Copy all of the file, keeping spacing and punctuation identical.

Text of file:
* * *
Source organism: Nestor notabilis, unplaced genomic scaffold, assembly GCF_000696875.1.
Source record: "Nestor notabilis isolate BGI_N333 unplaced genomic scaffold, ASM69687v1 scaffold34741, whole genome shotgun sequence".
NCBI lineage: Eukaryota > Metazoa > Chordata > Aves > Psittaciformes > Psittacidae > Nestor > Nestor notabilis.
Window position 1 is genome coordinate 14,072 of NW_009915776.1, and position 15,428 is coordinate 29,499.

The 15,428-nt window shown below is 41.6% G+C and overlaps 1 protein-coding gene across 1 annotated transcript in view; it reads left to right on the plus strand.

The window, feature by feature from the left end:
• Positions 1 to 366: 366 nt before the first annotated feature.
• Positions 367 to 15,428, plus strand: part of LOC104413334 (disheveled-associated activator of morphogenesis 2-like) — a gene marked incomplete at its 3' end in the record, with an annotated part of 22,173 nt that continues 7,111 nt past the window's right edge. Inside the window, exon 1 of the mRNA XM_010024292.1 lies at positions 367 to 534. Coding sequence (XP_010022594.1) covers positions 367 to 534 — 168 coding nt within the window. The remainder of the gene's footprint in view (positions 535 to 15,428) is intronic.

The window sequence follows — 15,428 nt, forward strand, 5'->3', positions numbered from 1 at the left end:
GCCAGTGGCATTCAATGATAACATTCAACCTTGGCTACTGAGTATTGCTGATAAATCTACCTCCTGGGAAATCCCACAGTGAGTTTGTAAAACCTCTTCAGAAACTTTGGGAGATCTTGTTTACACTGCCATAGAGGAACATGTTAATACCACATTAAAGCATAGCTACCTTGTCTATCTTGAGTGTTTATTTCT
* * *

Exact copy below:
Source organism: Nestor notabilis, unplaced genomic scaffold, assembly GCF_000696875.1.
Source record: "Nestor notabilis isolate BGI_N333 unplaced genomic scaffold, ASM69687v1 scaffold34741, whole genome shotgun sequence".
NCBI lineage: Eukaryota > Metazoa > Chordata > Aves > Psittaciformes > Psittacidae > Nestor > Nestor notabilis.
Window position 1 is genome coordinate 14,072 of NW_009915776.1, and position 15,428 is coordinate 29,499.

The 15,428-nt window shown below is 41.6% G+C and overlaps 1 protein-coding gene across 1 annotated transcript in view; it reads left to right on the plus strand.

The window, feature by feature from the left end:
• Positions 1 to 366: 366 nt before the first annotated feature.
• Positions 367 to 15,428, plus strand: part of LOC104413334 (disheveled-associated activator of morphogenesis 2-like) — a gene marked incomplete at its 3' end in the record, with an annotated part of 22,173 nt that continues 7,111 nt past the window's right edge. Inside the window, exon 1 of the mRNA XM_010024292.1 lies at positions 367 to 534. Coding sequence (XP_010022594.1) covers positions 367 to 534 — 168 coding nt within the window. The remainder of the gene's footprint in view (positions 535 to 15,428) is intronic.

The window sequence follows — 15,428 nt, forward strand, 5'->3', positions numbered from 1 at the left end:
GCCAGTGGCATTCAATGATAACATTCAACCTTGGCTACTGAGTATTGCTGATAAATCTACCTCCTGGGAAATCCCACAGTGAGTTTGTAAAACCTCTTCAGAAACTTTGGGAGATCTTGTTTACACTGCCATAGAGGAACATGTTAATACCACATTAAAGCATAGCTACCTTGTCTATCTTGAGTGTTTATTTCT